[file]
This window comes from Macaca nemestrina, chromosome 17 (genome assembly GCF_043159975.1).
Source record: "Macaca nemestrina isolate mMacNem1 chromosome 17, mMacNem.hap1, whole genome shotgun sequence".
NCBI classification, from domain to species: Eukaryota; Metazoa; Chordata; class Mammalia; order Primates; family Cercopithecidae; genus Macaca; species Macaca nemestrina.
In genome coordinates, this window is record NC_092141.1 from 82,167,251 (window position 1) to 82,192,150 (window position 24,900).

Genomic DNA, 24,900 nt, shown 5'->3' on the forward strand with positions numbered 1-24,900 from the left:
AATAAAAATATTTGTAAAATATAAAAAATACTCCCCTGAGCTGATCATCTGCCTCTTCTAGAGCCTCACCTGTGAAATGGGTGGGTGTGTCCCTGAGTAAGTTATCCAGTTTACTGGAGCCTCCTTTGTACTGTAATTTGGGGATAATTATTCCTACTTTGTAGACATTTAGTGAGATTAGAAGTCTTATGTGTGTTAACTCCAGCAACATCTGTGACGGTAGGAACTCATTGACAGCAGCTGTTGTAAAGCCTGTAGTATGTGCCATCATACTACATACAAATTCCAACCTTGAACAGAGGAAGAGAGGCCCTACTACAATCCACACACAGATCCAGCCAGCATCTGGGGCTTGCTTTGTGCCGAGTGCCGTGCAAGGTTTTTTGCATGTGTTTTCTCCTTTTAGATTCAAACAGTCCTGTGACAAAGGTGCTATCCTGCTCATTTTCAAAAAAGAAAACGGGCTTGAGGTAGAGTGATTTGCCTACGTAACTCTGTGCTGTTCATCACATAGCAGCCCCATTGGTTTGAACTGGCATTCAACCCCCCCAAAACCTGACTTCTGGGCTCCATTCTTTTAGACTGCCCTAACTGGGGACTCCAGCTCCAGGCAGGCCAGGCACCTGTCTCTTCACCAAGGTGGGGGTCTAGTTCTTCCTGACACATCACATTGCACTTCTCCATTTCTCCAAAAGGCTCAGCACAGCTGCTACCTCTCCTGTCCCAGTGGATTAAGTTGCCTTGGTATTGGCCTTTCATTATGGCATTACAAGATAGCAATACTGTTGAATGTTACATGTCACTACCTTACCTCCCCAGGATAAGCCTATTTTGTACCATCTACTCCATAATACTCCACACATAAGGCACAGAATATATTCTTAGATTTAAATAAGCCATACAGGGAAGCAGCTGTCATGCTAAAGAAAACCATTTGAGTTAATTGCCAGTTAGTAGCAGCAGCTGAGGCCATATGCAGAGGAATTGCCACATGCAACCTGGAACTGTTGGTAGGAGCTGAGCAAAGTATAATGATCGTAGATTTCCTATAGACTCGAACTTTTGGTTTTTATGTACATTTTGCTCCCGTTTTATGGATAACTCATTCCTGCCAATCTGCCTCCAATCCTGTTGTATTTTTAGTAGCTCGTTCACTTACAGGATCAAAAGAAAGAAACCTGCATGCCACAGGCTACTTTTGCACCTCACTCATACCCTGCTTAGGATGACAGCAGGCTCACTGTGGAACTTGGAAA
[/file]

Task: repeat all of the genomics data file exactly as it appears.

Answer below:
This window comes from Macaca nemestrina, chromosome 17 (genome assembly GCF_043159975.1).
Source record: "Macaca nemestrina isolate mMacNem1 chromosome 17, mMacNem.hap1, whole genome shotgun sequence".
NCBI classification, from domain to species: Eukaryota; Metazoa; Chordata; class Mammalia; order Primates; family Cercopithecidae; genus Macaca; species Macaca nemestrina.
In genome coordinates, this window is record NC_092141.1 from 82,167,251 (window position 1) to 82,192,150 (window position 24,900).

Genomic DNA, 24,900 nt, shown 5'->3' on the forward strand with positions numbered 1-24,900 from the left:
AATAAAAATATTTGTAAAATATAAAAAATACTCCCCTGAGCTGATCATCTGCCTCTTCTAGAGCCTCACCTGTGAAATGGGTGGGTGTGTCCCTGAGTAAGTTATCCAGTTTACTGGAGCCTCCTTTGTACTGTAATTTGGGGATAATTATTCCTACTTTGTAGACATTTAGTGAGATTAGAAGTCTTATGTGTGTTAACTCCAGCAACATCTGTGACGGTAGGAACTCATTGACAGCAGCTGTTGTAAAGCCTGTAGTATGTGCCATCATACTACATACAAATTCCAACCTTGAACAGAGGAAGAGAGGCCCTACTACAATCCACACACAGATCCAGCCAGCATCTGGGGCTTGCTTTGTGCCGAGTGCCGTGCAAGGTTTTTTGCATGTGTTTTCTCCTTTTAGATTCAAACAGTCCTGTGACAAAGGTGCTATCCTGCTCATTTTCAAAAAAGAAAACGGGCTTGAGGTAGAGTGATTTGCCTACGTAACTCTGTGCTGTTCATCACATAGCAGCCCCATTGGTTTGAACTGGCATTCAACCCCCCCAAAACCTGACTTCTGGGCTCCATTCTTTTAGACTGCCCTAACTGGGGACTCCAGCTCCAGGCAGGCCAGGCACCTGTCTCTTCACCAAGGTGGGGGTCTAGTTCTTCCTGACACATCACATTGCACTTCTCCATTTCTCCAAAAGGCTCAGCACAGCTGCTACCTCTCCTGTCCCAGTGGATTAAGTTGCCTTGGTATTGGCCTTTCATTATGGCATTACAAGATAGCAATACTGTTGAATGTTACATGTCACTACCTTACCTCCCCAGGATAAGCCTATTTTGTACCATCTACTCCATAATACTCCACACATAAGGCACAGAATATATTCTTAGATTTAAATAAGCCATACAGGGAAGCAGCTGTCATGCTAAAGAAAACCATTTGAGTTAATTGCCAGTTAGTAGCAGCAGCTGAGGCCATATGCAGAGGAATTGCCACATGCAACCTGGAACTGTTGGTAGGAGCTGAGCAAAGTATAATGATCGTAGATTTCCTATAGACTCGAACTTTTGGTTTTTATGTACATTTTGCTCCCGTTTTATGGATAACTCATTCCTGCCAATCTGCCTCCAATCCTGTTGTATTTTTAGTAGCTCGTTCACTTACAGGATCAAAAGAAAGAAACCTGCATGCCACAGGCTACTTTTGCACCTCACTCATACCCTGCTTAGGATGACAGCAGGCTCACTGTGGAACTTGGAAA